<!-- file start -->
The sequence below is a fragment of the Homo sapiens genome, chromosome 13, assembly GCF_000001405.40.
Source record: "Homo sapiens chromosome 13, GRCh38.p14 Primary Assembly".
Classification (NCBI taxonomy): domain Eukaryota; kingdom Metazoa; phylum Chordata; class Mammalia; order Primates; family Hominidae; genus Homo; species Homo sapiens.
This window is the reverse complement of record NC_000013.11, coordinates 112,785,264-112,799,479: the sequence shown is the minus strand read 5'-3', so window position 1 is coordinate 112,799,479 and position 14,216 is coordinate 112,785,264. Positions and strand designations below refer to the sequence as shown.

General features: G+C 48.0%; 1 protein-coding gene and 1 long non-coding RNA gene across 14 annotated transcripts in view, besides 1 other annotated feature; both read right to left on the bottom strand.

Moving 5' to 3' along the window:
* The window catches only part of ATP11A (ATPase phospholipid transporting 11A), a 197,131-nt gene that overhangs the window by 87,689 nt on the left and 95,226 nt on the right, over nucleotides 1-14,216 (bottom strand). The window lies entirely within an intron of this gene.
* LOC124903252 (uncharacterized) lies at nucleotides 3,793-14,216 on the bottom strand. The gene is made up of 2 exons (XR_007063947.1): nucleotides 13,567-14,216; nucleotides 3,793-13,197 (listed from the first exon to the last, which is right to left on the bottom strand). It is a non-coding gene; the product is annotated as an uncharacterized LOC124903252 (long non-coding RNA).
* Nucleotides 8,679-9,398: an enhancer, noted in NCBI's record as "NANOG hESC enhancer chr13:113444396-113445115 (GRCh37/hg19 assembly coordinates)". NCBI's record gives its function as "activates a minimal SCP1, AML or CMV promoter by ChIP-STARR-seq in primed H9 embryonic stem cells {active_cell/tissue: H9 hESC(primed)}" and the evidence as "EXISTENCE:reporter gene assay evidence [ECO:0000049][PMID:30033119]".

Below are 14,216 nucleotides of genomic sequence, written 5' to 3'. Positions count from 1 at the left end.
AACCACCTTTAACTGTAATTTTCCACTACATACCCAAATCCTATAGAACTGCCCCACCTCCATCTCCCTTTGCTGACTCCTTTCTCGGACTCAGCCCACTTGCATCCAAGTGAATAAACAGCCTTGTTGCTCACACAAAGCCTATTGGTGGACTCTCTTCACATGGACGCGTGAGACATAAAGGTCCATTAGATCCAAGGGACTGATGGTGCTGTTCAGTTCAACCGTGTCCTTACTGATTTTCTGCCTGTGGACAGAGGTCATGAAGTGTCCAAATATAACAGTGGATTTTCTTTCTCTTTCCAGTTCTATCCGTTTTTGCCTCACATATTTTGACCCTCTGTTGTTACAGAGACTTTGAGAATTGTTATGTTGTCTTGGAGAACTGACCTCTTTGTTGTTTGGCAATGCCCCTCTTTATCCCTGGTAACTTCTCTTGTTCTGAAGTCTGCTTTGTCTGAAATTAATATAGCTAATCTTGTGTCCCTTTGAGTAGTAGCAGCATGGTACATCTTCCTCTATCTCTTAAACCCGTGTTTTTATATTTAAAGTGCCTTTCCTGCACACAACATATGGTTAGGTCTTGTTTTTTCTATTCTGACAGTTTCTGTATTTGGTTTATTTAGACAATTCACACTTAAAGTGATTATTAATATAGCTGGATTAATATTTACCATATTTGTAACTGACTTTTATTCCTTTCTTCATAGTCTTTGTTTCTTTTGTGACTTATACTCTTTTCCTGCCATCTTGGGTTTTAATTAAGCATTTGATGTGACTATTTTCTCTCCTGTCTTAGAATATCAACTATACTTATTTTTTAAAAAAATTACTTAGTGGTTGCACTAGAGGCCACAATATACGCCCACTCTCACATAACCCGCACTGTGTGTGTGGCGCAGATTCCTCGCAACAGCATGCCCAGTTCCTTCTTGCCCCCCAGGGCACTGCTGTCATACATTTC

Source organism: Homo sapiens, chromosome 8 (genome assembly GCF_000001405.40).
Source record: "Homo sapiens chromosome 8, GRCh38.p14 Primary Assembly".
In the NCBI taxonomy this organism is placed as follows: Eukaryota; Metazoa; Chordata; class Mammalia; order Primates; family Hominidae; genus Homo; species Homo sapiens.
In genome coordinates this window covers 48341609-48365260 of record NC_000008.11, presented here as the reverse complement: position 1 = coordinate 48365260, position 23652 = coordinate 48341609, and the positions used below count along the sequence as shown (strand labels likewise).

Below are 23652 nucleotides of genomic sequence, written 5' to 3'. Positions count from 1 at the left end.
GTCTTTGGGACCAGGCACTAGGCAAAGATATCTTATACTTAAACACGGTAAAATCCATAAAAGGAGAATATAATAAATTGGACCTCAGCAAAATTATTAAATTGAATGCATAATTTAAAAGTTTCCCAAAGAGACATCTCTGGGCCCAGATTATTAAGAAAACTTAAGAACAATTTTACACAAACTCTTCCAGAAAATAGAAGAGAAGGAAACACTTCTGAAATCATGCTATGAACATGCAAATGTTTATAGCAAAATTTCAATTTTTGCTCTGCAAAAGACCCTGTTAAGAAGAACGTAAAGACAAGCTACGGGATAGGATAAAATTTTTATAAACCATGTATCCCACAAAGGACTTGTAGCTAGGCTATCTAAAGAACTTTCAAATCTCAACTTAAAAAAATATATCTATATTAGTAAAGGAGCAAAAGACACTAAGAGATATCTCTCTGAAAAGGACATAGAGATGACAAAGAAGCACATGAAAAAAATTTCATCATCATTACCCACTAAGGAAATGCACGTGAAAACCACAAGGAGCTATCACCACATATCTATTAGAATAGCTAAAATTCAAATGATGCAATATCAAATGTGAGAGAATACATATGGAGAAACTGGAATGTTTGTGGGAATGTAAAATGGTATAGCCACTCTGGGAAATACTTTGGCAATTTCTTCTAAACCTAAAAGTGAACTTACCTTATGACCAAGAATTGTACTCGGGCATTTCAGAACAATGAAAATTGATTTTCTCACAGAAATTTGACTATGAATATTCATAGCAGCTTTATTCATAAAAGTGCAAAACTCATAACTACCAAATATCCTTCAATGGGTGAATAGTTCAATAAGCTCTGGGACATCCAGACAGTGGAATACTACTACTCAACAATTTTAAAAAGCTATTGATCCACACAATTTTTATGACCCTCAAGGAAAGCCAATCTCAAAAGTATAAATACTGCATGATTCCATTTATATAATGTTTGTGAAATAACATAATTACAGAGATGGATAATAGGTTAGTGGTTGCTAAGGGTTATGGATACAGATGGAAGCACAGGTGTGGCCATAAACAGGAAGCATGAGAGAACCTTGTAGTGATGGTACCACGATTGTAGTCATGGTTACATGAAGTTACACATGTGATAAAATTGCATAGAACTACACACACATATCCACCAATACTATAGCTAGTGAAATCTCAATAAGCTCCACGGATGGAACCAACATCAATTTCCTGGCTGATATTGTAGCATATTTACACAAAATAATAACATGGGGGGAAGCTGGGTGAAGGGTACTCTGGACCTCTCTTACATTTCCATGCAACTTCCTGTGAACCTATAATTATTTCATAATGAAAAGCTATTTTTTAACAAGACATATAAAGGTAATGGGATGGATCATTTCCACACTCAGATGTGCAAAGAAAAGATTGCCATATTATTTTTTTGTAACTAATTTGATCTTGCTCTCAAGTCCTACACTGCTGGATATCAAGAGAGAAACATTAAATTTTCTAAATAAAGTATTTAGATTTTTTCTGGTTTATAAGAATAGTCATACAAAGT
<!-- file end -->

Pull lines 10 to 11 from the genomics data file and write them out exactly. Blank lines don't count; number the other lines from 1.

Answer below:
Below are 14,216 nucleotides of genomic sequence, written 5' to 3'. Positions count from 1 at the left end.
AACCACCTTTAACTGTAATTTTCCACTACATACCCAAATCCTATAGAACTGCCCCACCTCCATCTCCCTTTGCTGACTCCTTTCTCGGACTCAGCCCACTTGCATCCAAGTGAATAAACAGCCTTGTTGCTCACACAAAGCCTATTGGTGGACTCTCTTCACATGGACGCGTGAGACATAAAGGTCCATTAGATCCAAGGGACTGATGGTGCTGTTCAGTTCAACCGTGTCCTTACTGATTTTCTGCCTGTGGACAGAGGTCATGAAGTGTCCAAATATAACAGTGGATTTTCTTTCTCTTTCCAGTTCTATCCGTTTTTGCCTCACATATTTTGACCCTCTGTTGTTACAGAGACTTTGAGAATTGTTATGTTGTCTTGGAGAACTGACCTCTTTGTTGTTTGGCAATGCCCCTCTTTATCCCTGGTAACTTCTCTTGTTCTGAAGTCTGCTTTGTCTGAAATTAATATAGCTAATCTTGTGTCCCTTTGAGTAGTAGCAGCATGGTACATCTTCCTCTATCTCTTAAACCCGTGTTTTTATATTTAAAGTGCCTTTCCTGCACACAACATATGGTTAGGTCTTGTTTTTTCTATTCTGACAGTTTCTGTATTTGGTTTATTTAGACAATTCACACTTAAAGTGATTATTAATATAGCTGGATTAATATTTACCATATTTGTAACTGACTTTTATTCCTTTCTTCATAGTCTTTGTTTCTTTTGTGACTTATACTCTTTTCCTGCCATCTTGGGTTTTAATTAAGCATTTGATGTGACTATTTTCTCTCCTGTCTTAGAATATCAACTATACTTATTTTTTAAAAAAATTACTTAGTGGTTGCACTAGAGGCCACAATATACGCCCACTCTCACATAACCCGCACTGTGTGTGTGGCGCAGATTCCTCGCAACAGCATGCCCAGTTCCTTCTTGCCCCCCAGGGCACTGCTGTCATACATTTC